Beyond the stereotypes and cliches, little is known to most of the world of the customs and traditions of the Gypsies. Traditionally perceived as strangers, surrounded by distrust, they have always existed in isolated groups on the margins of developing European communities. But their contribution to the general cultural heritage, especially in music, dance and various handicrafts, is unquestionable.
I have tried to make a plea for tolerance towards those whose lifestyles, religion, and rituals differ from our own. My journeys, tracing the lives of present-day Gypsies in ten countries, have confirmed my earlier belief that little has changed for the Romany. It seems that we have not yet learned the lesson of tolerance toward people who live differently from ourselves.—Tomasz Tomaszewski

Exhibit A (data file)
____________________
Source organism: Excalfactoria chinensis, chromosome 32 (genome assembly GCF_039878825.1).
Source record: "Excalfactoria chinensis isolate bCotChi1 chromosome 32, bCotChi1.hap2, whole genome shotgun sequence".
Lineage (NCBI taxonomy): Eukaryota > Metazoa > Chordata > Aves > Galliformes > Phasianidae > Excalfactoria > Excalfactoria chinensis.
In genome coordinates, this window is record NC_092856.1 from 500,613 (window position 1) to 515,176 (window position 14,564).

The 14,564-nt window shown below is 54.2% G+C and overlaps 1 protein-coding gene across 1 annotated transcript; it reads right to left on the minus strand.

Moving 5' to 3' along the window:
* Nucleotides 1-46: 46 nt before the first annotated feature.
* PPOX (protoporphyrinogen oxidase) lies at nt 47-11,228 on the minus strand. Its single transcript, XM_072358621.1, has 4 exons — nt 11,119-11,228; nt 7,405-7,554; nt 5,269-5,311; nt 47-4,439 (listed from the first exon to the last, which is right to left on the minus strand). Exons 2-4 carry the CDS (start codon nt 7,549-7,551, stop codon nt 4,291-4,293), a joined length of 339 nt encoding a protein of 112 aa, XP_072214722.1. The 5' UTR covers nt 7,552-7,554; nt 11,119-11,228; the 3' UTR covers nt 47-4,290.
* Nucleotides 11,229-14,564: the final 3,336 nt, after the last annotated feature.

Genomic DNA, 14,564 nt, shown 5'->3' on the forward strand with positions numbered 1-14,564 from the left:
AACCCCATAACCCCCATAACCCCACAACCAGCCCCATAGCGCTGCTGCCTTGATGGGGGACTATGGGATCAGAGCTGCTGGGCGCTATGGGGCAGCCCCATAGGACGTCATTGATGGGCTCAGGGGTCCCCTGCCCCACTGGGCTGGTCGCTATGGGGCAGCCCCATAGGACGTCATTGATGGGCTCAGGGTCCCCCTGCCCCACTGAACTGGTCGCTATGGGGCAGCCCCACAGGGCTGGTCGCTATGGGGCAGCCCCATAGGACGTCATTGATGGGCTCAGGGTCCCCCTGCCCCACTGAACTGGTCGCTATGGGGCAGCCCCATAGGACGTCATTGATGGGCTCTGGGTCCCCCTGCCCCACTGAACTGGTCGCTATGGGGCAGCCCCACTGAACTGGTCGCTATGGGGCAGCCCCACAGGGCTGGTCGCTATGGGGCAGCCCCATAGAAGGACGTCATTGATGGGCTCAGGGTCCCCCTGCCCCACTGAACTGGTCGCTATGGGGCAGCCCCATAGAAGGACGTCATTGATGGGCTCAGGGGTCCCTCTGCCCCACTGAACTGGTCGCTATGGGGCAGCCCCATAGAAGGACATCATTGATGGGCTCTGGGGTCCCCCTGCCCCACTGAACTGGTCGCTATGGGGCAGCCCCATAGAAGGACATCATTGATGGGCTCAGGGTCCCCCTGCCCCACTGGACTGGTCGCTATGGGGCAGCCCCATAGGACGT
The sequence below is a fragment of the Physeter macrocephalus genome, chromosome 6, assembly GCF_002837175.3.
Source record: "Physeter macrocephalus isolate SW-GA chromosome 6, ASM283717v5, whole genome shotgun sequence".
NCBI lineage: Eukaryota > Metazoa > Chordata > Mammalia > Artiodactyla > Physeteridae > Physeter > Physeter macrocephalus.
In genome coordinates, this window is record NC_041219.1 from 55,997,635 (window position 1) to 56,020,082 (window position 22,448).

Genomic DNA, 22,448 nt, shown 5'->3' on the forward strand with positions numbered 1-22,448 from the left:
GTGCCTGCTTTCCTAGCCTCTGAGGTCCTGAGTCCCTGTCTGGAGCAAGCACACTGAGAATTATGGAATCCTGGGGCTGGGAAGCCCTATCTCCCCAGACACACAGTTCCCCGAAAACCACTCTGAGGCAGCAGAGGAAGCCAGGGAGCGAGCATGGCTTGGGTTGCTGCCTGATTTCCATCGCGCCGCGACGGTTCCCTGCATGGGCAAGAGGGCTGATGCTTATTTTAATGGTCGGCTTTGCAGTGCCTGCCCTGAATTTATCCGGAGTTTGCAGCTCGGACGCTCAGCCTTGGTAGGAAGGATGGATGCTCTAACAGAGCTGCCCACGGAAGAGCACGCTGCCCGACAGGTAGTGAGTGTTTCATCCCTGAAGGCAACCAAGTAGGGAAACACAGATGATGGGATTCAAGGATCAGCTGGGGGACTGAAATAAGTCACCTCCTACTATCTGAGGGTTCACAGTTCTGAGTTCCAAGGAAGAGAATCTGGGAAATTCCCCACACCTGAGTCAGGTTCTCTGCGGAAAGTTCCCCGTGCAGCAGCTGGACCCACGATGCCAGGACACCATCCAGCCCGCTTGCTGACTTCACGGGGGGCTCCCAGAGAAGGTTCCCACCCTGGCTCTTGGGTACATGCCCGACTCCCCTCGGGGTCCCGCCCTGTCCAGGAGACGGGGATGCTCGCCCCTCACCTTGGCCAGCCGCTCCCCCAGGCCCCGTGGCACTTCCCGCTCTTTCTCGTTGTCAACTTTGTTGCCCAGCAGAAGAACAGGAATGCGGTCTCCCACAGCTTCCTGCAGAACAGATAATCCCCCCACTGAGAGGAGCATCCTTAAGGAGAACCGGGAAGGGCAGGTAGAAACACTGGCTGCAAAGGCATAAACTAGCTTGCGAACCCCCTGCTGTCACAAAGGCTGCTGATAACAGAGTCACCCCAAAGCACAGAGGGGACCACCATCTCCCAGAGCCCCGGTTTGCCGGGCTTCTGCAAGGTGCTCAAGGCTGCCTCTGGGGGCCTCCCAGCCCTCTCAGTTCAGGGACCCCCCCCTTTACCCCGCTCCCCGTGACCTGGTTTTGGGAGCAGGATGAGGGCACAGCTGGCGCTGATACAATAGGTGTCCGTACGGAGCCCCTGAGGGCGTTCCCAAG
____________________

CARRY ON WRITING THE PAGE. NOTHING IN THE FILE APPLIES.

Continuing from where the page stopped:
Tomasz Tomaszewski is a press photographer whose work has appeared in Stern, Paris Match, GEO, New York Times, Time, Fortune, Vogue, Die Zeit and Elle. He’s been contributing to National Geographic for over twenty years and has published 18 photographic essays for the magazine. Tomaszewski currently teaches photography in the United States, Germany, Italy, and Poland, where he is based.